The death of a loved one alters your lifestyle for the rest of your life. Contrary to popular belief, there is no such thing as moving on or getting over it. So, when it comes to sleep deprivation and grief, let’s put it to rest right now. Grief is a painful process that comes with a slew of physical, mental, and emotional side effects.
Grief affects everyone differently, and it usually depends on your relationship with the person who has died. There is no one-size-fits-all approach to grieving, but knowing and understanding the circumstances of your loss may help you choose a way on how to healing that is appropriate for you.
Grief is often described in stages. As described by Psychiatrist Elisabeth Kübler-Ross, the five general stages of grief are: Denial, Anger, Bargaining, Depression and Acceptance.
Though each stage may last a varied amount of time for various people – some may experience the phases for a shorter or longer period of time than others, and some may not experience all of them. There is no such thing as a typical loss or grief, therefore the stages aren’t designed to neatly package grief. Grieving is as unique as we are, and it is not a predictable process.
However, acknowledging that you may experience some of all of these stages may help you understand what may be happening and what you can do to help yourself.
Complicated Grief Syndrome – Grief is thought to subside after the first six months after a traumatic event. People who continue to grieve after the 6-month mark may be suffering with Complicated Grief, which might need professional help to alleviate symptoms. Complicated grieving differs from mental illnesses such as sadness and anxiety, although it can often coexist with depression and post-traumatic stress disorder (PTSD).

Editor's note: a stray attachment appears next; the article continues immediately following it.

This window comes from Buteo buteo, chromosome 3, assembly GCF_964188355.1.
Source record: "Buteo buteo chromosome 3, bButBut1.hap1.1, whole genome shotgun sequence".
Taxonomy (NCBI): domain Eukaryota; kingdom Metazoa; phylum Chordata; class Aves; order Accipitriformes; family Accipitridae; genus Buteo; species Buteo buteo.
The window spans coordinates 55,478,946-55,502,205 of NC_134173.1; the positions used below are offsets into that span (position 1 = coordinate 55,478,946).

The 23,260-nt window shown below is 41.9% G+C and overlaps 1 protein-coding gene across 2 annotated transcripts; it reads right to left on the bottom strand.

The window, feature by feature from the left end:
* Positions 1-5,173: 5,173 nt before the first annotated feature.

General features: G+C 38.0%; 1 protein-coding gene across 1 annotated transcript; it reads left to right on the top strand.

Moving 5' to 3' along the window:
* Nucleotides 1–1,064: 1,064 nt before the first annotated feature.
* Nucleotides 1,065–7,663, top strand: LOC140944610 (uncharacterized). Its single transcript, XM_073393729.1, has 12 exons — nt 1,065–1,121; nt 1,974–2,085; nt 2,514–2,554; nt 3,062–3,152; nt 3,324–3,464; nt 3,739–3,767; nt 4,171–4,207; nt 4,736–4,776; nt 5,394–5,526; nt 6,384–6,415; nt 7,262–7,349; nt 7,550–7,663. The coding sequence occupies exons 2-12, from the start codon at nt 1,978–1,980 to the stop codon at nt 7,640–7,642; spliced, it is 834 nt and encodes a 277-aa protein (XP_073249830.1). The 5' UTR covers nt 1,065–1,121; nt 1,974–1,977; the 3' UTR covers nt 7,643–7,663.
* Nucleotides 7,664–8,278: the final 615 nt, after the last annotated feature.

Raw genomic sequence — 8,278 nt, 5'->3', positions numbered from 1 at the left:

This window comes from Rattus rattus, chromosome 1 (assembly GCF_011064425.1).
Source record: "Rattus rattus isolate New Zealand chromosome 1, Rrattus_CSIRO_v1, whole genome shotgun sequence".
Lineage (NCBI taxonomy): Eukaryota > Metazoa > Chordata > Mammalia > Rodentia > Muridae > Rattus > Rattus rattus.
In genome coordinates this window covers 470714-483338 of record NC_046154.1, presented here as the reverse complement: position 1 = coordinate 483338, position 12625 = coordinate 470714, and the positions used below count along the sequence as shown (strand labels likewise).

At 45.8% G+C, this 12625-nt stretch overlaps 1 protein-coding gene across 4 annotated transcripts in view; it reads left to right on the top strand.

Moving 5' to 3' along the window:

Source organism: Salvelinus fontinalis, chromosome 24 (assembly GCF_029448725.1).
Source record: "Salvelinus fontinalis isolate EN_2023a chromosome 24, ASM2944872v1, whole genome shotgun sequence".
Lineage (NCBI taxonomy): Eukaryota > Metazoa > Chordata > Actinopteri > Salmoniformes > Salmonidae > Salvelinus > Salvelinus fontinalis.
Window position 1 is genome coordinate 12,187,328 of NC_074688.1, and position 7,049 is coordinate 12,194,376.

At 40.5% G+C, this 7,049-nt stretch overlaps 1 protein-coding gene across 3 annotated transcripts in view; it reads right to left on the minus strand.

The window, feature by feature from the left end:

HOW GRIEF AFFECTS SLEEP
Sleep deprivation, or a lack thereof, is a frequent grieving issue. People with more grieving symptoms are more likely to take longer to fall asleep, wake up for longer lengths of time after falling asleep, and spend more time in bed awake rather than sleeping.
Although losing sleep is a common occurrence for everyone, especially during times of extreme stress or grief, it does not negate the negative effects it can have on the body. Getting less than 7 hours of sleep each night has been linked to an increased risk of diabetes, heart disease, obesity, and anxiety.
Thoughts of loss fill one’s mind during grief, making it difficult to relax and fall asleep. Grieving people frequently wake up from dreams involving a deceased loved one as their brain processes the loss. The problem for those who are grieving is that they will get sleep deprived as a result of their lack of sleep.
TIPS FOR GOOD NIGHT’S SLEEP
Sleep deprivation only intensifies the symptoms of grieving, making day-to-day life even more challenging to manage.
Obviously, sleep is a very important aspect of life and dealing with loss. In order to sleep better after your loss, follow these tips:
While you deal with sleep deprivation and grief, know that everything you’re going through is normal. Grief is frequently accompanied with sleep problems; but it doesn’t have to stay this way indefinitely.
It takes time to grieve, but there are people who can help you. You can connect with the Australian Centre for Grief and Bereavement if you need some help or consult with your doctor if your grief symptoms are becoming stronger and interfering with your sleep.
Working through grief is an important aspect of life, even if it is a long process. It will be simpler to honor your loved one’s life and perhaps create a memorial for them if you have resumed normal sleeping patterns. if you’re interested in speaking with our Therapeutic Sleep Advisors, you can schedule an in-home consultation below.